Cleve-Kimba speed limit drop not right fix

MEETING: Grant mayor Richard Sage, Australian Conservatives MLC Robert Brokenshire, Southern Mallee mayor Andrew Grieger, Kimba deputy mayor Graeme Baldock and Loxton-Waikerie mayor Leon Stasinowsky.
MEETING: Grant mayor Richard Sage, Australian Conservatives MLC Robert Brokenshire, Southern Mallee mayor Andrew Grieger, Kimba deputy mayor Graeme Baldock and Loxton-Waikerie mayor Leon Stasinowsky.

KIMBA District Council had deputy mayor Graeme Baldock attend a meeting with road safety minister Chris Picton to discuss the government’s decision to reduce road speeds.

The road between Kimba and Cleve is one of eight South Australian regional roads which will have its speed limit reduced from 110 kilometres to 100 kilometres per hour by the end of the year.

The Department of Planning, Transport and Infrastructure initiated the speed reductions on roads with the worst crash history.

Mr Baldock was one of eight regional mayors who met with Mr Picton last week to explain the Kimba council’s opposition to the speed limit reduction.

The majority of respondents to a Port Lincoln Times poll on the change also opposed the speed limit cut with 93.29 per cent voting against it.

Kimba District Council mayor Dean Johnson said the council was keen to have its say on speed limit cuts.

He said the government needed to spend some money on making the road safer rather than introducing a cut to the speed limit and further inconveniencing people in the region. 

Mr Johnson said he believed most the accidents on the road were caused cars colliding with kangaroos. 

“If they want a quick fix they should remove the vegetation from the roadside, if you can see the kangaroos coming then you’ve at least go a chance of missing them,” he said.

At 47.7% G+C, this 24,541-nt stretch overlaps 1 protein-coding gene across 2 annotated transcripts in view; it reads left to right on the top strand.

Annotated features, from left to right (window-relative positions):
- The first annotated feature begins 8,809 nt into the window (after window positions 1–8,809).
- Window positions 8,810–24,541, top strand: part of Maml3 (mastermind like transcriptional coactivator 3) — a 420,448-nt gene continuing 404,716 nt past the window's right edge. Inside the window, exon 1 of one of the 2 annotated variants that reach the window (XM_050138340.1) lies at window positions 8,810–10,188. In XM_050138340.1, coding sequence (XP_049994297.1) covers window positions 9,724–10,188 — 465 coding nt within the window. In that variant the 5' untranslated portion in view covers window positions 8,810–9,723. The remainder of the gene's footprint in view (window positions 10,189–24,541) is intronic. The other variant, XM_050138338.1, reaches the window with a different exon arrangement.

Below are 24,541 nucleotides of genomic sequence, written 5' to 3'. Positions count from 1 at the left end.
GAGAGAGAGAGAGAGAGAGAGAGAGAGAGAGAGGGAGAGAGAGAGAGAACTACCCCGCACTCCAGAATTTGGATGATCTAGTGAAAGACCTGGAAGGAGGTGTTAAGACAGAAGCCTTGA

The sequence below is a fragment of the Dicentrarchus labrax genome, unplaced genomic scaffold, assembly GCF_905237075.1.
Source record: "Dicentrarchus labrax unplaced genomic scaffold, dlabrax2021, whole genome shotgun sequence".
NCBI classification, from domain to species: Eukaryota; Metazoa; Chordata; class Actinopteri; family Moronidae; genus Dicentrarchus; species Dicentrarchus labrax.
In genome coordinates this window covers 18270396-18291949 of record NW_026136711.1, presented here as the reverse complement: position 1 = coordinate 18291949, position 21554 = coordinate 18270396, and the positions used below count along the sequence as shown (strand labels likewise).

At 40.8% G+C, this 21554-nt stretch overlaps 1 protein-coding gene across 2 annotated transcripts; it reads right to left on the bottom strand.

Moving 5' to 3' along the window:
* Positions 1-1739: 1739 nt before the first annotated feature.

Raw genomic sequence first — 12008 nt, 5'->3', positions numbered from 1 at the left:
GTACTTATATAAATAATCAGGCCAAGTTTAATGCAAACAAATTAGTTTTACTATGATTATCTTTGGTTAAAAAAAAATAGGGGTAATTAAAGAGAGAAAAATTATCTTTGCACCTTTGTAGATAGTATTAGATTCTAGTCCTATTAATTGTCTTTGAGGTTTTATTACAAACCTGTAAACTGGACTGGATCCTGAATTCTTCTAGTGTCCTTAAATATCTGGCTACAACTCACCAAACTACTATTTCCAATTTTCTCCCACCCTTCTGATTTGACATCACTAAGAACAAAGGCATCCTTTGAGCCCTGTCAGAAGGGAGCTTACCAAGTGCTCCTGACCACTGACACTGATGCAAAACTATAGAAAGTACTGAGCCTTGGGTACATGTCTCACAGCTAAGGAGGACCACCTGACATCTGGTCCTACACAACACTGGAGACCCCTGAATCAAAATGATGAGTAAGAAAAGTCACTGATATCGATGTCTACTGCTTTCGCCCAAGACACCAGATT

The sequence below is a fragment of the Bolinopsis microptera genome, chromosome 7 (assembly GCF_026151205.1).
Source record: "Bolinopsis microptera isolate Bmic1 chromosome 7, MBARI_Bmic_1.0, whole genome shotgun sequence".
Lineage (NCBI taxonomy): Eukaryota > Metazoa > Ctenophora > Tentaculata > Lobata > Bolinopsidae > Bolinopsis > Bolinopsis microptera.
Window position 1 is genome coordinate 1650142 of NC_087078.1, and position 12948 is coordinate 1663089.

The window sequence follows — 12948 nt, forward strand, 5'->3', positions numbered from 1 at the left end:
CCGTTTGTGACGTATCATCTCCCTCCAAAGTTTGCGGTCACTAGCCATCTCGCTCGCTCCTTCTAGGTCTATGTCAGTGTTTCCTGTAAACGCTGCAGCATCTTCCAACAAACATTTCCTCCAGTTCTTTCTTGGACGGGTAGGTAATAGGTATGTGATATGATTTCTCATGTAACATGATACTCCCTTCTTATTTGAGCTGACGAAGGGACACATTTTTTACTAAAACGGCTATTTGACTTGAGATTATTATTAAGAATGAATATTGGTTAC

However, Mr Johnson said what the road really needed was money spent on it to actually make it safer and that meant widening the road and putting in barriers. 

Australian Conservatives MLC Robert Brokenshire said the meeting was an opportunity for the mayors to share their concerns about the government’s “hard-headed” approach.

“What they would like to see is investment in the roads to make them safe rather than the department hiding behind skewed statistics that do not reflect the reality of those living in the regions,” he said.

He said he would continue to work with the mayors to try and bring about a solution as the issue would not be resolved unless the government and department changed its policies.

Mr Brokenshire said the government needed to to take responsibility and commit actual funds to road infrastructure rather than trying “band aid solutions”.

“Today it is eight regions affected by mismanagement, who knows how many more will be affected if the government continues down this path,” Mr Brokenshire said.